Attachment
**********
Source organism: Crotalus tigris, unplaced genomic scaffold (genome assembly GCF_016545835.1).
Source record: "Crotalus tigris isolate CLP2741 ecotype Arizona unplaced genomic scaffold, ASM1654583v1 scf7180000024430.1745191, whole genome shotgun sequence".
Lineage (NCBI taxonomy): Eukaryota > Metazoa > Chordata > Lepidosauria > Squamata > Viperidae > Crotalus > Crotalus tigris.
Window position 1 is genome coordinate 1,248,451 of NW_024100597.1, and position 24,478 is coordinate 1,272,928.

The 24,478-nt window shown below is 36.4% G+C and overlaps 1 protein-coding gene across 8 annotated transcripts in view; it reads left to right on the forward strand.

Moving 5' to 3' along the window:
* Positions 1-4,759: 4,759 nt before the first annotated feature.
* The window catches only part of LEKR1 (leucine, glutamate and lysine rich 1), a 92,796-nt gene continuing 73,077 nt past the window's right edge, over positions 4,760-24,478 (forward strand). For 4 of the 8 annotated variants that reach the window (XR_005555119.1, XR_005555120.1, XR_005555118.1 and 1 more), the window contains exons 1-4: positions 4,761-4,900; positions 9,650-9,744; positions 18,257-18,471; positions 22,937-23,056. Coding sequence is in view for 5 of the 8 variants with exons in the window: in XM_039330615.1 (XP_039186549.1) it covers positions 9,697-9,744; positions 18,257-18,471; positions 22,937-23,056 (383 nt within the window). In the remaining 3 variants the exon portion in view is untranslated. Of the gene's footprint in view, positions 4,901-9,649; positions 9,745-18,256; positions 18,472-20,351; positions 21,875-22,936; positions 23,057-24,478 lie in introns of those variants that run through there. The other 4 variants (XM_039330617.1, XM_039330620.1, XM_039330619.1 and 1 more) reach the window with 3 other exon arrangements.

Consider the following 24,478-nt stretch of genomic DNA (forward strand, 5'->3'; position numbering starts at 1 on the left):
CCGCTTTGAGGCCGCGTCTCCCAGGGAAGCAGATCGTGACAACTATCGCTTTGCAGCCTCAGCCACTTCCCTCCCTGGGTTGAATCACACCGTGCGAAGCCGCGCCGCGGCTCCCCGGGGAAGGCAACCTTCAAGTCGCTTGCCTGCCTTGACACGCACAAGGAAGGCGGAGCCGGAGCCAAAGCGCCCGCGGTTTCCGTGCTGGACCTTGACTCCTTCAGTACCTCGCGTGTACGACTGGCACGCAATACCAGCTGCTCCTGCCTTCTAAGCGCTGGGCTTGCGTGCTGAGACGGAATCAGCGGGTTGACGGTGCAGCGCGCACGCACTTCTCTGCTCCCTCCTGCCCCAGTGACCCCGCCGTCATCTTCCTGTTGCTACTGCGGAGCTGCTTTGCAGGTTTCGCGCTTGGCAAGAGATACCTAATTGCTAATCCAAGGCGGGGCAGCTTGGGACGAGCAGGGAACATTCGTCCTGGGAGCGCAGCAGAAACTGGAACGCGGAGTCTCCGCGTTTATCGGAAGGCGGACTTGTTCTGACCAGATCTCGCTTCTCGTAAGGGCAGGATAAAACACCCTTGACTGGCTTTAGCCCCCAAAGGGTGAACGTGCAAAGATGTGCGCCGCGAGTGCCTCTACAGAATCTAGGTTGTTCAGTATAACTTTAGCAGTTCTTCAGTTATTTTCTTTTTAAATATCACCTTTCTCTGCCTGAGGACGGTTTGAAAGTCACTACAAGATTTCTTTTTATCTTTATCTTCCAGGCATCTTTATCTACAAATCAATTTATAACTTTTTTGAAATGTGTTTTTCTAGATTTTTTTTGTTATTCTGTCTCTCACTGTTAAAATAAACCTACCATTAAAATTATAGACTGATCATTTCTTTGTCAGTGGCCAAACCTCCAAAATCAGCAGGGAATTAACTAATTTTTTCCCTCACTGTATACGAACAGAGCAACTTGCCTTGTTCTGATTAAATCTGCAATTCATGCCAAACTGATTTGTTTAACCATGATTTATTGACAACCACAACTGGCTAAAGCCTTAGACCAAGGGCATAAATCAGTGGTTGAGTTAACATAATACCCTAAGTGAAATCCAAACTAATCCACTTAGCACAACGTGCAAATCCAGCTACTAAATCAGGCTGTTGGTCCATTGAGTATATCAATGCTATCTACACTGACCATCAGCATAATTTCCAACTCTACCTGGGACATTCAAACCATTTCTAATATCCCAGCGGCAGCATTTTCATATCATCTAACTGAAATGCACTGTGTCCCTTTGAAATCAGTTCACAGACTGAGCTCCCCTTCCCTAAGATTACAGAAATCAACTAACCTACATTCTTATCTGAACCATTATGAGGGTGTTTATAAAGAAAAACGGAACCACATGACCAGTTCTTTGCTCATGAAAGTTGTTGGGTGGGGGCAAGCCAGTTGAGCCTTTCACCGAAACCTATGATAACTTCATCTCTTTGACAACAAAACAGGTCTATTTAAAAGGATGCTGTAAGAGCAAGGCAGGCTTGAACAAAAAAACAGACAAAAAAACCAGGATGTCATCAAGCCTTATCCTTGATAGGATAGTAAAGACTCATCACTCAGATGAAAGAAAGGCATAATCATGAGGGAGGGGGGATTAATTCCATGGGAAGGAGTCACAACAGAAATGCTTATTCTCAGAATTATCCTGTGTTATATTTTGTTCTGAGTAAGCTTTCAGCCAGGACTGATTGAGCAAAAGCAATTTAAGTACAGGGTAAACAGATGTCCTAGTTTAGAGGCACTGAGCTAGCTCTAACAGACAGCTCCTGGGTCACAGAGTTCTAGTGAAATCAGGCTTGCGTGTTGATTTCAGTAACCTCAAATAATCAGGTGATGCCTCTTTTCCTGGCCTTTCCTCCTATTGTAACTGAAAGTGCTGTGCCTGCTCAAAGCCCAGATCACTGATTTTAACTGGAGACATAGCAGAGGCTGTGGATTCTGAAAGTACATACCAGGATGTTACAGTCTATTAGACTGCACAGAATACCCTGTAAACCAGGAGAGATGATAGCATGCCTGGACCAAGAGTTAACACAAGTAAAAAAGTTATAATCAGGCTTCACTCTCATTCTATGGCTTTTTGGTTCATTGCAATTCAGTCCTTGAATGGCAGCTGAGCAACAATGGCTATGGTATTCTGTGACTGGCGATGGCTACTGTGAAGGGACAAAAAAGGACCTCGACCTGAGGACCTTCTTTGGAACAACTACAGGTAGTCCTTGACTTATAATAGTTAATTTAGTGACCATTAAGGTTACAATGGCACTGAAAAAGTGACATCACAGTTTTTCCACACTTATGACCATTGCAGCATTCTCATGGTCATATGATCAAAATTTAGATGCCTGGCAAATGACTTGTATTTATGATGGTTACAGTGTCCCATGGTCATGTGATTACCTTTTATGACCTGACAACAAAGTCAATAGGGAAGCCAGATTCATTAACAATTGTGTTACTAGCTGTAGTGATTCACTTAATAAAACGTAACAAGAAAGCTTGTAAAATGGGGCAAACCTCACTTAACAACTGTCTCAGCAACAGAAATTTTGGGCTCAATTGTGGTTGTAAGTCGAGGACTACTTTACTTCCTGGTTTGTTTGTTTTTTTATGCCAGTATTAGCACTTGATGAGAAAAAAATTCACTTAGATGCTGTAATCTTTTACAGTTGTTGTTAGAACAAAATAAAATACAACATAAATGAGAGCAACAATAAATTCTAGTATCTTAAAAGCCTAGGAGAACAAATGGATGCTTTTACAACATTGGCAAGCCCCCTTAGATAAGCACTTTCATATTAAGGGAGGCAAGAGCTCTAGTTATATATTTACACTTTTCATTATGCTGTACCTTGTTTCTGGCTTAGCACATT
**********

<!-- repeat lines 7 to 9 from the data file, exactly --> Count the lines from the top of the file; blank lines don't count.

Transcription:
* Positions 1-4,759: 4,759 nt before the first annotated feature.
* The window catches only part of LEKR1 (leucine, glutamate and lysine rich 1), a 92,796-nt gene continuing 73,077 nt past the window's right edge, over positions 4,760-24,478 (forward strand). For 4 of the 8 annotated variants that reach the window (XR_005555119.1, XR_005555120.1, XR_005555118.1 and 1 more), the window contains exons 1-4: positions 4,761-4,900; positions 9,650-9,744; positions 18,257-18,471; positions 22,937-23,056. Coding sequence is in view for 5 of the 8 variants with exons in the window: in XM_039330615.1 (XP_039186549.1) it covers positions 9,697-9,744; positions 18,257-18,471; positions 22,937-23,056 (383 nt within the window). In the remaining 3 variants the exon portion in view is untranslated. Of the gene's footprint in view, positions 4,901-9,649; positions 9,745-18,256; positions 18,472-20,351; positions 21,875-22,936; positions 23,057-24,478 lie in introns of those variants that run through there. The other 4 variants (XM_039330617.1, XM_039330620.1, XM_039330619.1 and 1 more) reach the window with 3 other exon arrangements.

Consider the following 24,478-nt stretch of genomic DNA (forward strand, 5'->3'; position numbering starts at 1 on the left):